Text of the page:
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What To Serve With This Fruity Dessert
- Ice cream (vanilla, matcha or strawberry works lovely)
- Whipped cream
- Clotted cream
- Sprinkle some crushed, roasted almonds over top
- Drizzle of melted chocolate or caramel
Tips & Variations
As mentioned above, the green (less ripe) gooseberries are more tart than the ripe purple/red ones. Depending on how much you have of each will impact just how tart/sweet your gooseberry crumble is.
Speaking of colour, the variety you use in this gooseberry dessert will also impact the colour of your crumble. If you use a lot of riper gooseberries, you will end up with a rich, pinkish colour (like you see here). Alternatively, if you use a lot of green gooseberries, you will end up with a paler colour.
When cleaning gooseberries, keep in mind that the green ones are a lot firmer than their more ripe counterpart. Therefore, when cleaning, they may be easier to handle. Should you slightly squish the purple/red ones, no worries! Still use ’em because they’re getting baked anyway and will break down.
You can use either lemon or orange zest and juice. Of course, the lemon will give yield more tartness, while the orange will add more sweetness.
Always zest your lemon or orange before juicing.
Let the dessert cool for 30 MINUTES at least before digging in. This will give things a chance to settle and cool down.
Can I Make This Crumble Recipe Ahead of Time?
You sure can!
Having said that, my favourite is enjoying this dessert a little warm, fresh out of the oven.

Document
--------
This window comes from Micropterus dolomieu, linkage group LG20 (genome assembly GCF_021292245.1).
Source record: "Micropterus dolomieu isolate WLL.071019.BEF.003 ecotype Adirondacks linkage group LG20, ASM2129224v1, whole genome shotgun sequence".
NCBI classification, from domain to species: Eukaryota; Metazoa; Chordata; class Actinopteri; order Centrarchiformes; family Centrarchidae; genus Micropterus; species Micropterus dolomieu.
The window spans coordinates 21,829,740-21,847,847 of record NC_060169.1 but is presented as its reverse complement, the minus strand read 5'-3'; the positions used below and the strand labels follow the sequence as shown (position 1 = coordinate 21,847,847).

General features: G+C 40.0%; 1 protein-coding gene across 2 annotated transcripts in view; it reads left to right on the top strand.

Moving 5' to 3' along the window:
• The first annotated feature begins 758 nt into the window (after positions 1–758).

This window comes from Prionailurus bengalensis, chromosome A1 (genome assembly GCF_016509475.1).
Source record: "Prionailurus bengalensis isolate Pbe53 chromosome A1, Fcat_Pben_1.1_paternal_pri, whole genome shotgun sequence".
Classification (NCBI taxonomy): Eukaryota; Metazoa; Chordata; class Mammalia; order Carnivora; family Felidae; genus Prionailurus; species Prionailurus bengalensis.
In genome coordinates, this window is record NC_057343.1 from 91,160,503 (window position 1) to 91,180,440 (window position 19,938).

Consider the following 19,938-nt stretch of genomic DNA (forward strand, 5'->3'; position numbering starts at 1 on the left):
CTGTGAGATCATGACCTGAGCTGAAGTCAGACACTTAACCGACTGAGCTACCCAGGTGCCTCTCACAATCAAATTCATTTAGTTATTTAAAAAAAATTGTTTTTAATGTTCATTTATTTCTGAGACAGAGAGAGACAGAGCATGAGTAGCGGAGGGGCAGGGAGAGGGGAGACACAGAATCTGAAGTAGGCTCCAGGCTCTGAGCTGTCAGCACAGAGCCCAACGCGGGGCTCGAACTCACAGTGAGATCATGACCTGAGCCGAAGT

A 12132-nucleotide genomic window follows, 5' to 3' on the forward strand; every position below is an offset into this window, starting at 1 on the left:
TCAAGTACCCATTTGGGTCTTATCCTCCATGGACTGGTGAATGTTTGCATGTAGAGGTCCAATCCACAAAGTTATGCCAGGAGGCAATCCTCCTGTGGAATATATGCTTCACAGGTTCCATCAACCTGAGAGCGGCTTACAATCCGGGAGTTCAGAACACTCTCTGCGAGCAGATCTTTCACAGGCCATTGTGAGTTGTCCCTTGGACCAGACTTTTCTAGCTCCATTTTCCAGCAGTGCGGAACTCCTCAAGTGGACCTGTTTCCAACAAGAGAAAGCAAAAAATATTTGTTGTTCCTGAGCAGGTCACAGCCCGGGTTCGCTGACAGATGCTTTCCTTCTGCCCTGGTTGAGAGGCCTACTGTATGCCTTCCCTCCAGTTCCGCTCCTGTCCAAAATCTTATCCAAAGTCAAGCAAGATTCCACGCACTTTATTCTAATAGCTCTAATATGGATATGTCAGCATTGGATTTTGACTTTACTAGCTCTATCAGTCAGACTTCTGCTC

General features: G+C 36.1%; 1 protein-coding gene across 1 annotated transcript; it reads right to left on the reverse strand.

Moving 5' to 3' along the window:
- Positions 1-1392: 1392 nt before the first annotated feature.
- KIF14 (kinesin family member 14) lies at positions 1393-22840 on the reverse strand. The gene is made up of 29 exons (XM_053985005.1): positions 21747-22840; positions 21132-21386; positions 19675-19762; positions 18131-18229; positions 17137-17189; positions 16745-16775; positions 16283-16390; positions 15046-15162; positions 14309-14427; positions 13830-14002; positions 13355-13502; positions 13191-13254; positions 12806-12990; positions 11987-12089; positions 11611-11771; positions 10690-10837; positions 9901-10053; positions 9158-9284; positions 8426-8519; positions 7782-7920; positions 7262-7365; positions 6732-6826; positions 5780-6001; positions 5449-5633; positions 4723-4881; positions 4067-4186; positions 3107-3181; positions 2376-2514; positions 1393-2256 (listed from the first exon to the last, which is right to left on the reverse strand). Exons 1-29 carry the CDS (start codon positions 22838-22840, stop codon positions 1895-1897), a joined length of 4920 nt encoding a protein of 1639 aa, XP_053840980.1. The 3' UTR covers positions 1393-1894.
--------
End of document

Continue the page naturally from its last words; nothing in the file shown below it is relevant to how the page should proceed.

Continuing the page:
That way the ice-cream kinda melts a little bit over top and you get some gooseberry juices to drizzle over.
As the crumble cools (especially when refrigerated), it will firm up slightly. No biggie, but something to keep in mind.
Like this Gooseberry Recipe? You May Enjoy These Too
- Partridgeberry Cake – Partridgeberries are another Newfoundland classic. They’re a little tart (somewhat like a small cranberry) and pair beautifully with orange and rosemary in this delicious bundt cake.
- Blueberry Bread Pudding – This skillet dessert is a great way to use leftover bread and is so delicious warm with vanilla ice-cream.
- Rhubarb Upside-Down Cake – Such a fun presentation, this cast iron dessert is a little tart, a little sweet and just simply scrumptious!
Hope you love this gooseberry crumble as much as we do!
Until next time, take care and chit chat again soon,
P.S. If you think this easy gooseberry recipe will make your belly happy too, please be sure to hit that little Pin button. Many thanks, you guys! XO
Gooseberry Crumble (so easy & delicious!)
- 5 cups gooseberries , cleaned of debris and tough ends removed (top and tail), about 1 3/4 pounds
- 1/4 cup sugar